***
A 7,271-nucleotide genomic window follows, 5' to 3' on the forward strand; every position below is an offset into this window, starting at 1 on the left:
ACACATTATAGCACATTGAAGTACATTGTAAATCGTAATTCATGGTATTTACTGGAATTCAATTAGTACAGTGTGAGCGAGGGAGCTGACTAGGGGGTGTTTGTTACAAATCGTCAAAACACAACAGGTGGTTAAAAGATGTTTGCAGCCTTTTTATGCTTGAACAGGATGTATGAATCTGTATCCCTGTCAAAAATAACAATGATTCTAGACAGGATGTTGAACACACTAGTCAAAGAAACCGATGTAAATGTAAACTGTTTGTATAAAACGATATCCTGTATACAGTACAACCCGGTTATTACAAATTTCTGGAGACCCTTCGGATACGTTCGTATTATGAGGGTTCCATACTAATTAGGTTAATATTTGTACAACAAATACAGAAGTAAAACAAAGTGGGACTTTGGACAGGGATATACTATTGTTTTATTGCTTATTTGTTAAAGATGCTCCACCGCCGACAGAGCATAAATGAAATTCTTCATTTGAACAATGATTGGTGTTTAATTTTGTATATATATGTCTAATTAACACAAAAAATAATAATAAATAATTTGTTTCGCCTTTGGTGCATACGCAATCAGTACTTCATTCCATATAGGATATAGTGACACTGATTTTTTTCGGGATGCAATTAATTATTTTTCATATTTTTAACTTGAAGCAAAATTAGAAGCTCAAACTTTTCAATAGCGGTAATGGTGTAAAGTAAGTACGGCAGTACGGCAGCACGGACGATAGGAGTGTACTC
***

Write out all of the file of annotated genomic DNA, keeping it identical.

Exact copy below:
A 7,271-nucleotide genomic window follows, 5' to 3' on the forward strand; every position below is an offset into this window, starting at 1 on the left:
ACACATTATAGCACATTGAAGTACATTGTAAATCGTAATTCATGGTATTTACTGGAATTCAATTAGTACAGTGTGAGCGAGGGAGCTGACTAGGGGGTGTTTGTTACAAATCGTCAAAACACAACAGGTGGTTAAAAGATGTTTGCAGCCTTTTTATGCTTGAACAGGATGTATGAATCTGTATCCCTGTCAAAAATAACAATGATTCTAGACAGGATGTTGAACACACTAGTCAAAGAAACCGATGTAAATGTAAACTGTTTGTATAAAACGATATCCTGTATACAGTACAACCCGGTTATTACAAATTTCTGGAGACCCTTCGGATACGTTCGTATTATGAGGGTTCCATACTAATTAGGTTAATATTTGTACAACAAATACAGAAGTAAAACAAAGTGGGACTTTGGACAGGGATATACTATTGTTTTATTGCTTATTTGTTAAAGATGCTCCACCGCCGACAGAGCATAAATGAAATTCTTCATTTGAACAATGATTGGTGTTTAATTTTGTATATATATGTCTAATTAACACAAAAAATAATAATAAATAATTTGTTTCGCCTTTGGTGCATACGCAATCAGTACTTCATTCCATATAGGATATAGTGACACTGATTTTTTTCGGGATGCAATTAATTATTTTTCATATTTTTAACTTGAAGCAAAATTAGAAGCTCAAACTTTTCAATAGCGGTAATGGTGTAAAGTAAGTACGGCAGTACGGCAGCACGGACGATAGGAGTGTACTC